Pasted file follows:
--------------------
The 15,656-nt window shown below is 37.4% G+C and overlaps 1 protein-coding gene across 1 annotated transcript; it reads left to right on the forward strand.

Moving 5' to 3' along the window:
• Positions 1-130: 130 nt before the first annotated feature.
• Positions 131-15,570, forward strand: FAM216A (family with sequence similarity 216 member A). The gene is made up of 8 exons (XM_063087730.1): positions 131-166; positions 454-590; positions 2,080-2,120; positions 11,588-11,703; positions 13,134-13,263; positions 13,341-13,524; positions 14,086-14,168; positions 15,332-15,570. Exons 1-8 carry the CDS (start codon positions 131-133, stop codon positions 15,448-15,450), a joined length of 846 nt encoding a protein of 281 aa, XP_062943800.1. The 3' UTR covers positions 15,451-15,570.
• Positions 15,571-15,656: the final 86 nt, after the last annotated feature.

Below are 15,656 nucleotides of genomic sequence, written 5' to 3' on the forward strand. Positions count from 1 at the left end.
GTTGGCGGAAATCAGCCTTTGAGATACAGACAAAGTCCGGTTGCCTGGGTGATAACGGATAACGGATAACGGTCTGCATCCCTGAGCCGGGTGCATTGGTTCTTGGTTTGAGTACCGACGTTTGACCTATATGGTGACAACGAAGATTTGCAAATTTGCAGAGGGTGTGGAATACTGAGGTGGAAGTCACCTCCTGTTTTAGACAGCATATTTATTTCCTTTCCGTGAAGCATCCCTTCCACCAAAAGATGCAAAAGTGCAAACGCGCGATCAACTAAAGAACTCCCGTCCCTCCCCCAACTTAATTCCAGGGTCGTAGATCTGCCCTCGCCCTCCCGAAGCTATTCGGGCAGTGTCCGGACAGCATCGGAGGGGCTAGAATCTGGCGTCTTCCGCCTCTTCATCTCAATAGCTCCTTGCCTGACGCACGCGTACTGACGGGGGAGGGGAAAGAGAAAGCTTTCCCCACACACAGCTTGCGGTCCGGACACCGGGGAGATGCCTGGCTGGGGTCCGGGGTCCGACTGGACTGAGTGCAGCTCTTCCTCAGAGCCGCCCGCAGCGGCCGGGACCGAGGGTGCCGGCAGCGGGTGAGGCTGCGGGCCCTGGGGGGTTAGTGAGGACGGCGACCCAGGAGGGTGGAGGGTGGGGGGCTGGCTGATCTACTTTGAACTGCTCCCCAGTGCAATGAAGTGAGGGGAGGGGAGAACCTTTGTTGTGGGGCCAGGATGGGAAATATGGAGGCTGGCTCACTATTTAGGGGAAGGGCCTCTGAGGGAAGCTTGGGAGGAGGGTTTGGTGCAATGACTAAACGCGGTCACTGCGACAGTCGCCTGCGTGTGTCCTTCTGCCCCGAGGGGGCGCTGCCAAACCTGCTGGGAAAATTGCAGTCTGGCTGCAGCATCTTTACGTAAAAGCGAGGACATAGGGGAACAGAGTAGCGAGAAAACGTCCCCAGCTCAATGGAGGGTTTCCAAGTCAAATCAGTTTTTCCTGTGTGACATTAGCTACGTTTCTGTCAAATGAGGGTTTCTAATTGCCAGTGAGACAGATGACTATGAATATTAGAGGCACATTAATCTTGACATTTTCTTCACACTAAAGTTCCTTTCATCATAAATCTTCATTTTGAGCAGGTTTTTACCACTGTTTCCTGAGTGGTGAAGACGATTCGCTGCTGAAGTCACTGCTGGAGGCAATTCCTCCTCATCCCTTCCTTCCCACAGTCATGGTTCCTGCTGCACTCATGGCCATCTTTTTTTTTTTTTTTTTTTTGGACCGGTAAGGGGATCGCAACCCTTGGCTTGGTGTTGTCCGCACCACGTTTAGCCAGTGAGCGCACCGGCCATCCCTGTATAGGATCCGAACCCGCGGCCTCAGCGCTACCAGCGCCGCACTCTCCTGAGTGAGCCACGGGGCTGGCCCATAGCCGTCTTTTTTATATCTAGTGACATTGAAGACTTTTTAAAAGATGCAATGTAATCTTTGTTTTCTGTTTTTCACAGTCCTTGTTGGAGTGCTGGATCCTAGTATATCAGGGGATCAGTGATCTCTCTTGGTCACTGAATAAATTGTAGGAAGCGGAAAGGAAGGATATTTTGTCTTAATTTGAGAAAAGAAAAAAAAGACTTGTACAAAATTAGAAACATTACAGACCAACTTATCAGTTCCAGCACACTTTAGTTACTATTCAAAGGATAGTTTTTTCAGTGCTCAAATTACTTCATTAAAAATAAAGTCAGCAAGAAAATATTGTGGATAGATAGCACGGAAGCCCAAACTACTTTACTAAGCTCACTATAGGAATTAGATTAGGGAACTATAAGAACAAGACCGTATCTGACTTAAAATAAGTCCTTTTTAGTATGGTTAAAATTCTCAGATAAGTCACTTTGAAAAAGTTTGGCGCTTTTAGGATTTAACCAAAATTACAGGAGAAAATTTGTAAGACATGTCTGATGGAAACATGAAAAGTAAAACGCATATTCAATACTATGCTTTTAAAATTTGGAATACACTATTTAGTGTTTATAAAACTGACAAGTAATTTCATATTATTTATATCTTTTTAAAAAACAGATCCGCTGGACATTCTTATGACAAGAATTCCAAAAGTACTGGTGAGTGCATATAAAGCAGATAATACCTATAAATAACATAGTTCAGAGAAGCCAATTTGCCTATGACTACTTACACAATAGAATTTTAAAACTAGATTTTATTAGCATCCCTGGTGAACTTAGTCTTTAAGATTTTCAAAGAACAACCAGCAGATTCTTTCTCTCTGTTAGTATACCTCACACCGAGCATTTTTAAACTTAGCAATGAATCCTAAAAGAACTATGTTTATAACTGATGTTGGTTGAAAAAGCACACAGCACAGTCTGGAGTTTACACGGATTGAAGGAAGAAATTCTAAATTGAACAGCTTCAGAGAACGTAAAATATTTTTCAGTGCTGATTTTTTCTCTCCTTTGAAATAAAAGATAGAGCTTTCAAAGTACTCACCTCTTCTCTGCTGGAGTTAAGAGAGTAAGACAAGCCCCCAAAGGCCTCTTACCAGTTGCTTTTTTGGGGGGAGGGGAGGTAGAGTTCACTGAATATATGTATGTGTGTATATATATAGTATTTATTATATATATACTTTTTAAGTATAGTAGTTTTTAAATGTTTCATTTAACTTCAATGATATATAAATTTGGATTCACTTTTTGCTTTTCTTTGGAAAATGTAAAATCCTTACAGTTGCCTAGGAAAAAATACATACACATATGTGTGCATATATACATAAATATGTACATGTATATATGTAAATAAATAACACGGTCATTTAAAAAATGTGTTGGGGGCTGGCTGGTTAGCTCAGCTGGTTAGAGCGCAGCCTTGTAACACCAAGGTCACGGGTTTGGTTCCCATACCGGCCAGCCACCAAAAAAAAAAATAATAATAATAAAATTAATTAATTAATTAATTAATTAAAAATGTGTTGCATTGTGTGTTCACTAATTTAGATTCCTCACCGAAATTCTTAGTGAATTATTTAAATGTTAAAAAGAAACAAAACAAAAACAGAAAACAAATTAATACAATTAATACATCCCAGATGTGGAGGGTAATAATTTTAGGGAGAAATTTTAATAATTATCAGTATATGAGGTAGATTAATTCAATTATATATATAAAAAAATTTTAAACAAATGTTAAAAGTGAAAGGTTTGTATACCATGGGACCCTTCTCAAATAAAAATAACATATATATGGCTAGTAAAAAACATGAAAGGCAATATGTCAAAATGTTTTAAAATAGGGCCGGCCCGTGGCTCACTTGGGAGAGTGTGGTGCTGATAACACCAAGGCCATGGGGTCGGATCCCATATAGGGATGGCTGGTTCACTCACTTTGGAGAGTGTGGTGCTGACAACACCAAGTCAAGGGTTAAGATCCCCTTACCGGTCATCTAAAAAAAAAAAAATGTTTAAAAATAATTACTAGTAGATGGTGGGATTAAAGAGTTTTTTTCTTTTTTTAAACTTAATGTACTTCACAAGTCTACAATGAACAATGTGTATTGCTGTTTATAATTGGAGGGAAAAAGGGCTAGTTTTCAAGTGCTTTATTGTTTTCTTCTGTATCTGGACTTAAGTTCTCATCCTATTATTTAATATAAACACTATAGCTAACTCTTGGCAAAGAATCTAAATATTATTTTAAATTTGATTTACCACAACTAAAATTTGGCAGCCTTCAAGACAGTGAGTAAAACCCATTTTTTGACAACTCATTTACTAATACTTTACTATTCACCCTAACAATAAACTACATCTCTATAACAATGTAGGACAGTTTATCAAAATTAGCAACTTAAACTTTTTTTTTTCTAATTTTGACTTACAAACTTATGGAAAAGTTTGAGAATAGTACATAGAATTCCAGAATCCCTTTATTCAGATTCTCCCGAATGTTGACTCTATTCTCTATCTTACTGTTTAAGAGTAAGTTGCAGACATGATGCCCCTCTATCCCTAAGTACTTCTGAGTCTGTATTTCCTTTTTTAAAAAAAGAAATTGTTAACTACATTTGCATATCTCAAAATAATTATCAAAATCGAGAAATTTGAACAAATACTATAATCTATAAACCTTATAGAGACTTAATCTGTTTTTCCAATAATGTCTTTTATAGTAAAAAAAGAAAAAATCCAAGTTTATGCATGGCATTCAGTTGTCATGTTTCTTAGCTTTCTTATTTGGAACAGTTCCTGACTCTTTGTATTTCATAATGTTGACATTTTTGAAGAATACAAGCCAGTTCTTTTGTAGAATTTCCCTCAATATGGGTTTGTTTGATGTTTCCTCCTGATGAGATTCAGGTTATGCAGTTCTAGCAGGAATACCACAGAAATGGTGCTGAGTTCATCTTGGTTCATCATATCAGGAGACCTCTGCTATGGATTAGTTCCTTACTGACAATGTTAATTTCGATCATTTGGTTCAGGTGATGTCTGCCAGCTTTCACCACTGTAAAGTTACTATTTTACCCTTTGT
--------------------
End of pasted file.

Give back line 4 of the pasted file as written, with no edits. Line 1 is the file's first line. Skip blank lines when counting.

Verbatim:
• Positions 131-15,570, forward strand: FAM216A (family with sequence similarity 216 member A). The gene is made up of 8 exons (XM_063087730.1): positions 131-166; positions 454-590; positions 2,080-2,120; positions 11,588-11,703; positions 13,134-13,263; positions 13,341-13,524; positions 14,086-14,168; positions 15,332-15,570. Exons 1-8 carry the CDS (start codon positions 131-133, stop codon positions 15,448-15,450), a joined length of 846 nt encoding a protein of 281 aa, XP_062943800.1. The 3' UTR covers positions 15,451-15,570.